Top Publicists Weigh In on Cecil the Lion's Killer

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In the latest Public Relations Emergency Room, The Hollywood Reporter assembles a panel of experts to grade the media strategies behind the headlines.

Whether it’s good news or bad news, there’s a right way and wrong way to handle it. In this new recurring feature, The Hollywood Reporter assembles an expert panel of top industry publicists to weigh in on the rollout (or fallout!) behind the biggest headlines du jour. We call it: PR ER.

This week’s topic: Walter Palmer, the Minnesota dentist who killed Cecil the Lion.

On Tuesday, Palmer issued a statement saying that he "relied on the expertise of my local professional guides" and expressing regret that his "pursuit of an activity I love and practice responsibly and legally resulted in the taking of this lion." Satisfied?

Allan Mayer, 42West principal partner and head of strategic communications: When you talk about how much you love killing creatures, it doesn’t really help your situation much. To say, "I love doing this," to a lot of people, is like saying, "I love going out and pulling the arms and legs off babies." One of the first rules of crisis PR is: Understand who you’re speaking to. In this case it was particularly egregious, but it’s a mistake people make all the time, where they assume the audience shares their prejudices. They don’t even recognize their prejudices as prejudices.

Nicole Wool, Jones Social PR CEO: He essentially laid the entire blame on the guides. This is an experienced hunter and obviously very knowledgeable about what he was doing. Everything that could go wrong has gone wrong here. You have a big game hunter who has a history of killing animals for fun and sport, and has paid a huge sum to do it, which is disturbing. He has a history of giving false information to the authorities about his hunting practices, which creates a huge credibility issue for him. He has taken no responsibility for his role other than this single written statement, and now he’s gone into hiding.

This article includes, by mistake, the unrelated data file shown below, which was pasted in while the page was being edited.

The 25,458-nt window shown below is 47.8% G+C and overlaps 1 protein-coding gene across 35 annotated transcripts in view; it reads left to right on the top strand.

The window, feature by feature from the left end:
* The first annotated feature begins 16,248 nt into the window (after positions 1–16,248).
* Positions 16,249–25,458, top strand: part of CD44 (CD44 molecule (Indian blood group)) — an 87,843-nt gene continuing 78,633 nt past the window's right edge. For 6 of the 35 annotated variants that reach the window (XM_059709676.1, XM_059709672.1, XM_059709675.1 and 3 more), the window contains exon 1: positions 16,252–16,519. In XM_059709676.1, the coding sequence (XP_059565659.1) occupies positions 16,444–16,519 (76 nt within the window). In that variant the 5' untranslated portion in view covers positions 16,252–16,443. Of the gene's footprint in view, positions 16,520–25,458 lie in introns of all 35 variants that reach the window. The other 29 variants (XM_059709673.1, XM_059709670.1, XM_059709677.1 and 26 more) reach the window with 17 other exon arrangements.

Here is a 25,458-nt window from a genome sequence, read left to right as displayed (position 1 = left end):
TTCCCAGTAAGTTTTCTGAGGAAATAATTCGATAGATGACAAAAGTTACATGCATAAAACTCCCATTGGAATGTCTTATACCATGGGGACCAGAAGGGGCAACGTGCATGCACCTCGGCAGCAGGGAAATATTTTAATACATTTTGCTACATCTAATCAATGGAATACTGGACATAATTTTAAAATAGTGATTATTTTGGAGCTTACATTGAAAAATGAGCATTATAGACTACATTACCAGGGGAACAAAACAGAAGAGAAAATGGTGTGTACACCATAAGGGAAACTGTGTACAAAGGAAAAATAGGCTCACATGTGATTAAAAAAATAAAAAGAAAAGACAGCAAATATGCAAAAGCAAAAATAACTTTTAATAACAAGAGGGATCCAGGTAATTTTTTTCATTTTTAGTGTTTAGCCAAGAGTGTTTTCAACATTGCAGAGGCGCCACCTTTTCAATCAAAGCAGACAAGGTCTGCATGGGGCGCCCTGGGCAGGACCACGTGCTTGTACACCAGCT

Howard Bragman, Fifteen Minutes PR chairman and founder: "He was a victim, he didn’t know, he thought he was doing it legally." He doesn’t understand that it doesn’t matter whether it’s illegal or not. To kill some beautiful animal and hang it on your wall doesn’t resonate the same with most people anymore. The letter he sent out to his patients I thought was okay. The tone was right.

So should he try another statement? Is there anything he can do to redeem himself?

Bragman: No. Shut up, shut up, shut up. He did the smart thing for him, which is disappearing.

Wool: He needs to immediately come forward, make himself fully available to the officials here and abroad, and face the press and the public. They really need to see and hear real emotion and remorse from him. He should convey how incredibly heartbroken he is for what occurred and take full responsibility for his role. He needs to communicate that he is unequivocally cooperating with the investigation. It’s really important that he lays out a very identifiable plan as to how he will try to make amends. It’s an irreversible wrong, but at the very least he should make a substantial donation to animal conservation. Obviously, no more hunting.

Mayer: If he really is a lifelong committed hunter who doesn’t feel he’s done anything wrong except allow himself to be misled by his guides, then there’s nothing you can do for him. It’s probably best to lay low and let the news cycle pass. If he’s suddenly struck by a revelation on the road to Damascus and decides, "what I’ve been doing is wrong and I’m never gonna do it again," then call up Matt Lauer and go on the Today show.